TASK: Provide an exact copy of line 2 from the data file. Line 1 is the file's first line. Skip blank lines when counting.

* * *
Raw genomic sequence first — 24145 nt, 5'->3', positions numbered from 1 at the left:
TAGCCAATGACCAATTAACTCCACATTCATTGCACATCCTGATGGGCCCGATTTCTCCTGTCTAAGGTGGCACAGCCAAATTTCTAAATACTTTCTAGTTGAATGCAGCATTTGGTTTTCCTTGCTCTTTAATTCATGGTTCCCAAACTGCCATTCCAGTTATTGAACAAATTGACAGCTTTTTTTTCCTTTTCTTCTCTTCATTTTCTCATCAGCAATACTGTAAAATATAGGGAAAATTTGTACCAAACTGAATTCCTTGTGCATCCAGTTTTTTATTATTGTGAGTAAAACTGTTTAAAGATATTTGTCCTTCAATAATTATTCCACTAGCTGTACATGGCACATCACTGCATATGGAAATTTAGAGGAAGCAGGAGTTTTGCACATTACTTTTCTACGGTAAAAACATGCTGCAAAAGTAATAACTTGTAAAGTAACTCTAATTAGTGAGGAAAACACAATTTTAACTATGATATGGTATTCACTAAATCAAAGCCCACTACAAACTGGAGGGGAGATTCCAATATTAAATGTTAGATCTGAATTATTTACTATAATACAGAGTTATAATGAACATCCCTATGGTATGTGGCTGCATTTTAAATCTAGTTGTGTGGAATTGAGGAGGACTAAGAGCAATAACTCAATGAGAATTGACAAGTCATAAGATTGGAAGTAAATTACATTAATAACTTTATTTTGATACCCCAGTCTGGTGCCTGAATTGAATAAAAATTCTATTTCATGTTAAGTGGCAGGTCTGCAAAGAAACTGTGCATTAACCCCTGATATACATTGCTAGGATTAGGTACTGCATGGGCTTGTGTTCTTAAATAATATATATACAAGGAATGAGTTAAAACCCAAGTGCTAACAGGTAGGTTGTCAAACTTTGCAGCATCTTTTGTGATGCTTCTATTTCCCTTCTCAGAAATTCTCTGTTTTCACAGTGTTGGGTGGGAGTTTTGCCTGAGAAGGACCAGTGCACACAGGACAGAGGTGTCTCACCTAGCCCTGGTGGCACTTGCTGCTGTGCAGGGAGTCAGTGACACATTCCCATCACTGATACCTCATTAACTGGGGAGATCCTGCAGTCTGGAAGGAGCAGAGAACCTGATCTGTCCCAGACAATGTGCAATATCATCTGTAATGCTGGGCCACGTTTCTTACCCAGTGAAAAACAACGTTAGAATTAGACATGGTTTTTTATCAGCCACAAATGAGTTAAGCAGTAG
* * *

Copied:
TAGCCAATGACCAATTAACTCCACATTCATTGCACATCCTGATGGGCCCGATTTCTCCTGTCTAAGGTGGCACAGCCAAATTTCTAAATACTTTCTAGTTGAATGCAGCATTTGGTTTTCCTTGCTCTTTAATTCATGGTTCCCAAACTGCCATTCCAGTTATTGAACAAATTGACAGCTTTTTTTTCCTTTTCTTCTCTTCATTTTCTCATCAGCAATACTGTAAAATATAGGGAAAATTTGTACCAAACTGAATTCCTTGTGCATCCAGTTTTTTATTATTGTGAGTAAAACTGTTTAAAGATATTTGTCCTTCAATAATTATTCCACTAGCTGTACATGGCACATCACTGCATATGGAAATTTAGAGGAAGCAGGAGTTTTGCACATTACTTTTCTACGGTAAAAACATGCTGCAAAAGTAATAACTTGTAAAGTAACTCTAATTAGTGAGGAAAACACAATTTTAACTATGATATGGTATTCACTAAATCAAAGCCCACTACAAACTGGAGGGGAGATTCCAATATTAAATGTTAGATCTGAATTATTTACTATAATACAGAGTTATAATGAACATCCCTATGGTATGTGGCTGCATTTTAAATCTAGTTGTGTGGAATTGAGGAGGACTAAGAGCAATAACTCAATGAGAATTGACAAGTCATAAGATTGGAAGTAAATTACATTAATAACTTTATTTTGATACCCCAGTCTGGTGCCTGAATTGAATAAAAATTCTATTTCATGTTAAGTGGCAGGTCTGCAAAGAAACTGTGCATTAACCCCTGATATACATTGCTAGGATTAGGTACTGCATGGGCTTGTGTTCTTAAATAATATATATACAAGGAATGAGTTAAAACCCAAGTGCTAACAGGTAGGTTGTCAAACTTTGCAGCATCTTTTGTGATGCTTCTATTTCCCTTCTCAGAAATTCTCTGTTTTCACAGTGTTGGGTGGGAGTTTTGCCTGAGAAGGACCAGTGCACACAGGACAGAGGTGTCTCACCTAGCCCTGGTGGCACTTGCTGCTGTGCAGGGAGTCAGTGACACATTCCCATCACTGATACCTCATTAACTGGGGAGATCCTGCAGTCTGGAAGGAGCAGAGAACCTGATCTGTCCCAGACAATGTGCAATATCATCTGTAATGCTGGGCCACGTTTCTTACCCAGTGAAAAACAACGTTAGAATTAGACATGGTTTTTTATCAGCCACAAATGAGTTAAGCAGTAG